Petitions created in wake of University Village reports

The petitions’ authors are asking to fully renovate or demolish University Village and relocate the Student Parent Center.

Since the University Village apartments were constructed between 1955 and 1956, they have become a hub for graduate students with families looking for affordable housing.

Over the years, the complex has accumulated a large number of structural concerns and generated waves of discontent among residents and students, who are concerned with overall condition of the apartments, according to a report published by the university.

In 2007, MU commissioned Mackey Mitchell Architects to develop the 2008 Graduate & Family Housing Master Plan. The firm looked at and recommended plans for all Department of Residential Life apartments — Manor House, Tara Apartments, University Heights and University Village.

Manor House, Tara Apartments and University Heights were recommended to be renovated, at an estimated cost of $19 million total.

University Village was the only one recommended to be demolished.

“There is significant structural damage and deterioration in all buildings (of University Village) except 702 and 703,” the plan stated. “There are other significant problem areas, but the need to replace the structural framing means essentially the entire building needs replacement.”

The plan also listed numerous building shell deficiencies: termite-damaged wood structures, deteriorating metal decks that were deemed a “safety hazard,” damp interiors resulting from inadequate waterproofing and ventilation and outdated furnace and air conditioning units with no central air system, just to list a few.

The plan said buildings 707 and 708 had settled.

“Renovation is not a reasonable alternative,” the plan stated. “The site is in a floodway, so new construction on this site is not desirable based on financial modeling of costs necessary for redevelopment at this site.”

A potential full renovation would have cost more than $15 million, whereas vacating and demolishing the complex would have cost a little more than $1 million.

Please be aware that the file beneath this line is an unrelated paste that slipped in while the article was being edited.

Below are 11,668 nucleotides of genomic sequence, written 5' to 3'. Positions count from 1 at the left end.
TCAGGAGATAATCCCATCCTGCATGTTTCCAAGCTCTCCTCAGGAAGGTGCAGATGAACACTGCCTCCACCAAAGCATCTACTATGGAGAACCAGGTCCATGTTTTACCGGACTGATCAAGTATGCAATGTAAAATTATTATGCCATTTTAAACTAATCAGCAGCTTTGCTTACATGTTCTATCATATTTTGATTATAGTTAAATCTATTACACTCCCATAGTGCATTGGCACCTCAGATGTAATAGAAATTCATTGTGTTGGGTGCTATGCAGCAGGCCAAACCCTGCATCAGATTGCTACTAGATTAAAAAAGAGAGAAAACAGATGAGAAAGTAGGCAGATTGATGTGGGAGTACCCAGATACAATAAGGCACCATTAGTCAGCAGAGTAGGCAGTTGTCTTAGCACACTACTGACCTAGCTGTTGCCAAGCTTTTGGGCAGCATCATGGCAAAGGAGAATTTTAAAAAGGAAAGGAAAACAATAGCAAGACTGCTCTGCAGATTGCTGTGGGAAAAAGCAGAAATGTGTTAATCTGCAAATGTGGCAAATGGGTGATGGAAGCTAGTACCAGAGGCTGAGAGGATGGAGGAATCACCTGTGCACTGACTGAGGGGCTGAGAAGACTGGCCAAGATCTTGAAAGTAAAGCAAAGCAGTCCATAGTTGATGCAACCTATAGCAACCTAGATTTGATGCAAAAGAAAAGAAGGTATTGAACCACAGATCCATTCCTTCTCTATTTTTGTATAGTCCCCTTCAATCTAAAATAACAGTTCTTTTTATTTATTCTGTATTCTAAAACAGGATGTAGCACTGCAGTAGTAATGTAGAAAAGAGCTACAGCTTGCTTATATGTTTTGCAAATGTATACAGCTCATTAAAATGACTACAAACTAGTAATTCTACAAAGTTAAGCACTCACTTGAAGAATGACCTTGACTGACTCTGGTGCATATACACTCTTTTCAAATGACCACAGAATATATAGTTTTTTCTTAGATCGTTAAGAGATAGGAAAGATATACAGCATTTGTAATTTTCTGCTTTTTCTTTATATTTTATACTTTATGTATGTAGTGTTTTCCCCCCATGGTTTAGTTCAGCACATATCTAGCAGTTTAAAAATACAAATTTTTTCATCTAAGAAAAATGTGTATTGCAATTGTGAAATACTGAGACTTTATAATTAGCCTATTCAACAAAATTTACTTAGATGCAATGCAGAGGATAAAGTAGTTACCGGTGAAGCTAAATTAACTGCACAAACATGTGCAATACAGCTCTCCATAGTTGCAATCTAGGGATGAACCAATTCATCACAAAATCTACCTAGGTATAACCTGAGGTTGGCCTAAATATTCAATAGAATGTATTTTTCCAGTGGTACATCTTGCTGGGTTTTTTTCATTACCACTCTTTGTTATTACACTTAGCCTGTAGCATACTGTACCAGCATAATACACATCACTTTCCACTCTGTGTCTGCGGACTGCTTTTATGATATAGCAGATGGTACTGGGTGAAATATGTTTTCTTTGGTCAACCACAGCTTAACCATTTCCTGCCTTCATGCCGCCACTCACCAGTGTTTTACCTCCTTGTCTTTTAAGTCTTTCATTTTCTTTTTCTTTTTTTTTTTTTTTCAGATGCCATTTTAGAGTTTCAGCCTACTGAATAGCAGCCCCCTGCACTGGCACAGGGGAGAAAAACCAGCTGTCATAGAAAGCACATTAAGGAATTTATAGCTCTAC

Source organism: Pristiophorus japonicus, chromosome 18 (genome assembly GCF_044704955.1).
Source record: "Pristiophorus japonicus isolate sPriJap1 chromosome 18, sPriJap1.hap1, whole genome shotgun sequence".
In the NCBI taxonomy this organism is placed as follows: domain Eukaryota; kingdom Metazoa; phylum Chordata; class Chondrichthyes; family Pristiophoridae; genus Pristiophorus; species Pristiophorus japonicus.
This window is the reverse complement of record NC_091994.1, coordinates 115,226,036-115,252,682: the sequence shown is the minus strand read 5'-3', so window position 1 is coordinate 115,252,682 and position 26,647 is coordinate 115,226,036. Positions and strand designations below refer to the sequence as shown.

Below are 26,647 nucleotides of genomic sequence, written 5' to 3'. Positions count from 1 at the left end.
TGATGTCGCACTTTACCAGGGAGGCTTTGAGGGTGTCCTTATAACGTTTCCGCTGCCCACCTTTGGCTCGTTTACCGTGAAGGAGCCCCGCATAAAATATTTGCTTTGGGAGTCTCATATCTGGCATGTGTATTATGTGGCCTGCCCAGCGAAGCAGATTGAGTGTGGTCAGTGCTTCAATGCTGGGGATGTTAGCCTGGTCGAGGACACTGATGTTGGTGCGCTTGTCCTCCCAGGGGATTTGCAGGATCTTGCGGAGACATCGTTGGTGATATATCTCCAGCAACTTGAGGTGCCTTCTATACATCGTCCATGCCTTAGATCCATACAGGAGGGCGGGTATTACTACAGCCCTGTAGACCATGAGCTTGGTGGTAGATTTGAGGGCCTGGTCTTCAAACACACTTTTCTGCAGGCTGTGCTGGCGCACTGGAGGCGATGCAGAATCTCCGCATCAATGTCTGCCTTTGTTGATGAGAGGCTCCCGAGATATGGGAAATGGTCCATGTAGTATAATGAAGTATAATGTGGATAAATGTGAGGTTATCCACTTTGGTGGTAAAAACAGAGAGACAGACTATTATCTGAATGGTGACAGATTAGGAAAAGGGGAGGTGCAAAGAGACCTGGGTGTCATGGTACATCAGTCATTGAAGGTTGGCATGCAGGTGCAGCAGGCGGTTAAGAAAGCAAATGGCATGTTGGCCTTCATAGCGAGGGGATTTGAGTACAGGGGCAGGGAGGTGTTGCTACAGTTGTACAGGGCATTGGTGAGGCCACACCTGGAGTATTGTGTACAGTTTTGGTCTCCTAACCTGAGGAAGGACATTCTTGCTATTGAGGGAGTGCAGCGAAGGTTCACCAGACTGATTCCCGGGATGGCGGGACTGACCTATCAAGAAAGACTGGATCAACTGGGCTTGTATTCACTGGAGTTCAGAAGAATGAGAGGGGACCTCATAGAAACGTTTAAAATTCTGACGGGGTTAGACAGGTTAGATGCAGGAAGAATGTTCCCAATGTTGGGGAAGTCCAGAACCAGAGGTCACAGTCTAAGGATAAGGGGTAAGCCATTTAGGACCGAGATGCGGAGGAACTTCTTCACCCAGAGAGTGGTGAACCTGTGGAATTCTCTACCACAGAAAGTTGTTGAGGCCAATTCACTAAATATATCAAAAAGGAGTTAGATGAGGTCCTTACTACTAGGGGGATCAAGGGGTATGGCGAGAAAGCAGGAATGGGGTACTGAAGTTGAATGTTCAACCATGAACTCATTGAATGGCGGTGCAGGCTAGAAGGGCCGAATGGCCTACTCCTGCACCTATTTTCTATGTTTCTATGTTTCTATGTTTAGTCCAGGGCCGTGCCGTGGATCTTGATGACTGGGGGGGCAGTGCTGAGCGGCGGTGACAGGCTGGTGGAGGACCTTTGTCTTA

However, MU spokesman Christian Basi said the university decided not to close down University Village because many graduate students were dependent on it as a housing option.

“It’s low-cost compared to other housing options: It is close to campus and downtown, and the community down there is very tight-knit,” he said.

Graduate Professional Council President Jake Wright added that there are not many other graduate housing options in Columbia.

“Graduate and professional students have a different set of housing needs than undergraduates, and frankly, it’s much more profitable to build an apartment like Brookside or The Den,” Wright said.

To keep University Village open, Residential Life completed nearly 4,500 work orders — 2,110 related to building maintenance, 153 electrical issues, 244 heating, ventilating and air conditioning, and 669 plumbing — since Jan. 1, 2009, which totaled more than $1 million in repairs.

Buildings 708 and 705 were shut down in 2006 and 2011, respectively, for multiple reasons.

“We shut (building 708) down for safety reasons,” Basi said. “Building 705 was shut down for a multitude of reasons, like termite problems, roof issues and utility problems. It was too much for us to fix, so we shut it down.”

After the recent balcony collapse of building 707, the university hired the Trabue, Hansen & Hinshaw Inc. engineering firm to inspect the facility and other university-owned and leased buildings.

The firm’s report released last week stated there was evidence of continued deterioration of the building’s walkway support beams, metal decks and concrete slabs. The report links the cause of the collapse to the concrete slabs.

“We are confident that the collapse was a result of a concrete shear failure along the outer edge,” the report stated. “It is likely that water and chlorides, and expansion from freeze-thaw action, combined to deteriorate the concrete to the point where its shear strength could no longer support even only the self-weight of the walkway.”